'Japan Times' Newspaper Redefines 'Comfort Women' And 'Forced Labor'
On Friday, The Japan Times — the oldest English language newspaper in the that country — announced it has changed how it will describe women who were used as sex slaves and people who were forced into grueling labor in Japanese-owned companies before and during World War II.
The shift has triggered widespread criticism of the newspaper which has been accused of adopting Prime Minister Shinzo Abe's conservative political agenda, spreading propaganda to reshape Japan's wartime history.
From now on, the paper will replace the term "forced labour" with "wartime labourers" to describe Koreans, Chinese, American POWs or anyone else who was conscripted into working in Japanese mines and factories from 1910 to 1945.
In an editor's note, the paper explained:
"The term 'forced labour' has been used to refer to labourers who were recruited before and during World War II to work for Japanese companies. However, because the conditions they worked under or how these workers were recruited varied, we will henceforth refer to them as 'wartime labourers.' "
The Japan Times used the same logic in explaining its revision of the definition of "comfort women." Where it previously defined them as "women who were forced to provide sex for Japanese troops before and during World War II," it will now use the following language: "Women who worked in wartime brothels, including those who did so against their will, to provide sex to Japanese soldiers."
According to the note, the purpose of the changes is to clarify terms "that could have been potentially misleading."
Mindy Kotler, director of Asia Policy Point, a Washington, D.C.-based think tank, told NPR she was outraged by the shift and called it "a very frightening and troubling development."
"It is a classic [history] denier move. It feeds into a cancer around the world where people want to change historical narratives for a political and ideological goal that depends on making the past a prettier place," Kotler said.
The first step toward accomplishing that, she explained, is by introducing the idea that there are alternative narratives and "you start playing with language."
"But Japan's wartime past is not pretty and there's too much documentation and too many records that make the case," Kotler said.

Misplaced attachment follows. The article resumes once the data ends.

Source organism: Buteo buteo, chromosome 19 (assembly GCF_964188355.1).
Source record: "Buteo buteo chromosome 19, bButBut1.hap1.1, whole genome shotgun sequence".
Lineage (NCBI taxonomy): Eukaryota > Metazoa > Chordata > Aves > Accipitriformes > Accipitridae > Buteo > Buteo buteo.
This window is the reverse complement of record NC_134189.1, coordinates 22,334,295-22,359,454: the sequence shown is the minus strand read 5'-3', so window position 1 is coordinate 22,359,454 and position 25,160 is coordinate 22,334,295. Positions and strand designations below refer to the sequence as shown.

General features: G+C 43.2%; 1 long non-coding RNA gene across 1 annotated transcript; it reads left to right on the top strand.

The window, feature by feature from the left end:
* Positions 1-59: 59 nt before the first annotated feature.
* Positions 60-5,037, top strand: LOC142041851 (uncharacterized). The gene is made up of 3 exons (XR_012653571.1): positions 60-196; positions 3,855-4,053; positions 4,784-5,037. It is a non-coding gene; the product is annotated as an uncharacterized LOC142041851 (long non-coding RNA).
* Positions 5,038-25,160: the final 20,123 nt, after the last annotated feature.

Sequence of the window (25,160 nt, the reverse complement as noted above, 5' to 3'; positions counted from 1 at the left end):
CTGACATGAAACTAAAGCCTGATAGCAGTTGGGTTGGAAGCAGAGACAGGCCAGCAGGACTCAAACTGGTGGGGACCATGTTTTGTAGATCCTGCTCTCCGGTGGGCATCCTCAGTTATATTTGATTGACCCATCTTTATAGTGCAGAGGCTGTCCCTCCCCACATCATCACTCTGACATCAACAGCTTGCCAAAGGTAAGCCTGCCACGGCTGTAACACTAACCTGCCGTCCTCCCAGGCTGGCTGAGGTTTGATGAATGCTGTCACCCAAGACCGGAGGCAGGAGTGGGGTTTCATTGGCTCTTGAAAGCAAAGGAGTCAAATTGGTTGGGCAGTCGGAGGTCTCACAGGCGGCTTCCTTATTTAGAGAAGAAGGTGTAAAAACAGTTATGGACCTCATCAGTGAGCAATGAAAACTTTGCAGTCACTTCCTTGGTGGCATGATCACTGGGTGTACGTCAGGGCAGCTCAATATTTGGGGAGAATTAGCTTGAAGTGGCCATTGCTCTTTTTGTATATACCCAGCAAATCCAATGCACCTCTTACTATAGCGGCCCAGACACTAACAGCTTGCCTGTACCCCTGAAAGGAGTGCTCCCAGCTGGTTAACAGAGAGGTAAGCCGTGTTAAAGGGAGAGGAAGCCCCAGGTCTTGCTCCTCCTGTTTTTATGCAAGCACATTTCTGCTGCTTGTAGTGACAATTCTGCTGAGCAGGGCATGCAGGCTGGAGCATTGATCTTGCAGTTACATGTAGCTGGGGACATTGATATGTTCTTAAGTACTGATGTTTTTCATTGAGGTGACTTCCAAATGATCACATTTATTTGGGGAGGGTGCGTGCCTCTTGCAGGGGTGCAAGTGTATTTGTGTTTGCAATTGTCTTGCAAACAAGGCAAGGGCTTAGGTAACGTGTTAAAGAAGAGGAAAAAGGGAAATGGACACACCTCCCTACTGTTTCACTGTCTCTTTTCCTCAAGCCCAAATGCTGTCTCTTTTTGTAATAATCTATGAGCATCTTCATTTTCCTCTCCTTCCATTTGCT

The newspaper's decision to alter the framing of forced labor workers and the tens of thousands of girls, women and young boys who were forced into sex work, comes on the heels of a dispute last month between the mayor of Osaka, Japan, and its California sister-city, San Francisco.
As NPR's Sasha Ingber reported Osaka's mayor broke ties with the city over an San Francisco statue honoring comfort women, saying the inscription presents "uncertain and one-sided claims as historical facts." The mayor added that "the number of women who were enslaved and how they were treated during their time in captivity were embellished," Ingber reported.
Historians say as many as 200,000 women were forced or deceived into working in Japanese military brothels near the frontlines.
Japan's government waited decades to acknowledge its wartime atrocities, eventually taking the step in 1993. Then Prime Minister Kiichi Miyazawa conceded that the Imperial Army had forced captive Asian women to serve as sex slaves for soldiers between 1932 and 1945. He offered his "sincere apologies and remorse."
Japan Times readers were also incensed by the newspaper's announcement and expressed their dismay over Twitter.
A woman who goes by @Leznver wrote, "A signifier that @japantimes is bowing to Government pressure and as a news source is contaminated by bias pressure. No longer a trustworthy news source. Sorry."
"This is too much," Twitter user @HarryHaruhi wrote. "I have to cancel subscription after reading it every morning for nearly 20 years!"
Sung-Yoon Lee, a professor of Korean studies at the Fletcher School of Law and Diplomacy at Tufts University, told NPR The Japan Times' revised description of forced labor workers and comfort women omits "government involvement, or any implication of the government running the system."
"There is no government culpability" for what was "state-sponsored military slavery," Lee said, adding that that is the message Abe has been "obsessed" with promoting.
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